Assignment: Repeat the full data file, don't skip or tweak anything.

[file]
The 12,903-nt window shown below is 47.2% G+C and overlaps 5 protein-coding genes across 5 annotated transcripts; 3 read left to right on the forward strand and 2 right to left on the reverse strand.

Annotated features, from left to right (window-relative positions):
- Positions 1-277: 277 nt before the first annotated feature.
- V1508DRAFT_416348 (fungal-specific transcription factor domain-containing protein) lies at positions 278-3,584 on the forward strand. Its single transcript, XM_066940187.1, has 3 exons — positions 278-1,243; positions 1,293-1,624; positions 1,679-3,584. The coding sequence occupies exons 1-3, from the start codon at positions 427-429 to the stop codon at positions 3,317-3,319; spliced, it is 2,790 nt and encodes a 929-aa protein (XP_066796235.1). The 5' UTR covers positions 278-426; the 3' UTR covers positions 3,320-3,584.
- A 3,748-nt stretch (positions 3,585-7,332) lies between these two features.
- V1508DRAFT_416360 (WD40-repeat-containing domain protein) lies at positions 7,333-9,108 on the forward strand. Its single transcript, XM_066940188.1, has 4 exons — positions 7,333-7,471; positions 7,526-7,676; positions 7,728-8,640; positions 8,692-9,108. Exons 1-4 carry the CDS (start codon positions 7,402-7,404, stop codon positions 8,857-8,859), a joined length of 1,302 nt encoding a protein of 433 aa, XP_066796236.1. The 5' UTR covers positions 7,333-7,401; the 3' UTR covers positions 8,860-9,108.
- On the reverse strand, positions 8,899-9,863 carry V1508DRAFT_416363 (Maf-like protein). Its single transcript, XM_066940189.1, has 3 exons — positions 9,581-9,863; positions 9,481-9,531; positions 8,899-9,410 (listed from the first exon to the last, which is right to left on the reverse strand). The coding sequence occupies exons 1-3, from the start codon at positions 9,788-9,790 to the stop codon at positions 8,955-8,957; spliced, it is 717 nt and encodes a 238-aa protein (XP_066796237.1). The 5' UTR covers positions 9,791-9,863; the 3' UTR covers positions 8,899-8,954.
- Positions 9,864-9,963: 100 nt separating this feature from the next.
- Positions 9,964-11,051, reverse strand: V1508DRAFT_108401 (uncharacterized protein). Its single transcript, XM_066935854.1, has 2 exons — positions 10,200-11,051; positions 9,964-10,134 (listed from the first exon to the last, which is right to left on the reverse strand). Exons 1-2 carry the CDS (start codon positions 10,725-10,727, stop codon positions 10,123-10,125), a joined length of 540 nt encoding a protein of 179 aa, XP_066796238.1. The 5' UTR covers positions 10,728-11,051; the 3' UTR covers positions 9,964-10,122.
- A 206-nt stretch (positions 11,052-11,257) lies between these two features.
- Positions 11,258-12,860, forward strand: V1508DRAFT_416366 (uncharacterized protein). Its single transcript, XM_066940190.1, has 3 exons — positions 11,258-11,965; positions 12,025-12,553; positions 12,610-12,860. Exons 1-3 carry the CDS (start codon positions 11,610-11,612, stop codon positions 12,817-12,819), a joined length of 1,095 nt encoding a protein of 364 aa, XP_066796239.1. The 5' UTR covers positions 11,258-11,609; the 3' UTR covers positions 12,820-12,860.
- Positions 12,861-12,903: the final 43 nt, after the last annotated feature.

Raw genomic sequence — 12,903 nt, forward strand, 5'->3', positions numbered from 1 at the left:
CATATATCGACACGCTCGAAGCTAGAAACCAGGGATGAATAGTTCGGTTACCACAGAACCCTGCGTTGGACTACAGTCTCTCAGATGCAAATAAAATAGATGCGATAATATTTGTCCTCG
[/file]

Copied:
The 12,903-nt window shown below is 47.2% G+C and overlaps 5 protein-coding genes across 5 annotated transcripts; 3 read left to right on the forward strand and 2 right to left on the reverse strand.

Annotated features, from left to right (window-relative positions):
- Positions 1-277: 277 nt before the first annotated feature.
- V1508DRAFT_416348 (fungal-specific transcription factor domain-containing protein) lies at positions 278-3,584 on the forward strand. Its single transcript, XM_066940187.1, has 3 exons — positions 278-1,243; positions 1,293-1,624; positions 1,679-3,584. The coding sequence occupies exons 1-3, from the start codon at positions 427-429 to the stop codon at positions 3,317-3,319; spliced, it is 2,790 nt and encodes a 929-aa protein (XP_066796235.1). The 5' UTR covers positions 278-426; the 3' UTR covers positions 3,320-3,584.
- A 3,748-nt stretch (positions 3,585-7,332) lies between these two features.
- V1508DRAFT_416360 (WD40-repeat-containing domain protein) lies at positions 7,333-9,108 on the forward strand. Its single transcript, XM_066940188.1, has 4 exons — positions 7,333-7,471; positions 7,526-7,676; positions 7,728-8,640; positions 8,692-9,108. Exons 1-4 carry the CDS (start codon positions 7,402-7,404, stop codon positions 8,857-8,859), a joined length of 1,302 nt encoding a protein of 433 aa, XP_066796236.1. The 5' UTR covers positions 7,333-7,401; the 3' UTR covers positions 8,860-9,108.
- On the reverse strand, positions 8,899-9,863 carry V1508DRAFT_416363 (Maf-like protein). Its single transcript, XM_066940189.1, has 3 exons — positions 9,581-9,863; positions 9,481-9,531; positions 8,899-9,410 (listed from the first exon to the last, which is right to left on the reverse strand). The coding sequence occupies exons 1-3, from the start codon at positions 9,788-9,790 to the stop codon at positions 8,955-8,957; spliced, it is 717 nt and encodes a 238-aa protein (XP_066796237.1). The 5' UTR covers positions 9,791-9,863; the 3' UTR covers positions 8,899-8,954.
- Positions 9,864-9,963: 100 nt separating this feature from the next.
- Positions 9,964-11,051, reverse strand: V1508DRAFT_108401 (uncharacterized protein). Its single transcript, XM_066935854.1, has 2 exons — positions 10,200-11,051; positions 9,964-10,134 (listed from the first exon to the last, which is right to left on the reverse strand). Exons 1-2 carry the CDS (start codon positions 10,725-10,727, stop codon positions 10,123-10,125), a joined length of 540 nt encoding a protein of 179 aa, XP_066796238.1. The 5' UTR covers positions 10,728-11,051; the 3' UTR covers positions 9,964-10,122.
- A 206-nt stretch (positions 11,052-11,257) lies between these two features.
- Positions 11,258-12,860, forward strand: V1508DRAFT_416366 (uncharacterized protein). Its single transcript, XM_066940190.1, has 3 exons — positions 11,258-11,965; positions 12,025-12,553; positions 12,610-12,860. Exons 1-3 carry the CDS (start codon positions 11,610-11,612, stop codon positions 12,817-12,819), a joined length of 1,095 nt encoding a protein of 364 aa, XP_066796239.1. The 5' UTR covers positions 11,258-11,609; the 3' UTR covers positions 12,820-12,860.
- Positions 12,861-12,903: the final 43 nt, after the last annotated feature.

Raw genomic sequence — 12,903 nt, forward strand, 5'->3', positions numbered from 1 at the left:
CATATATCGACACGCTCGAAGCTAGAAACCAGGGATGAATAGTTCGGTTACCACAGAACCCTGCGTTGGACTACAGTCTCTCAGATGCAAATAAAATAGATGCGATAATATTTGTCCTCG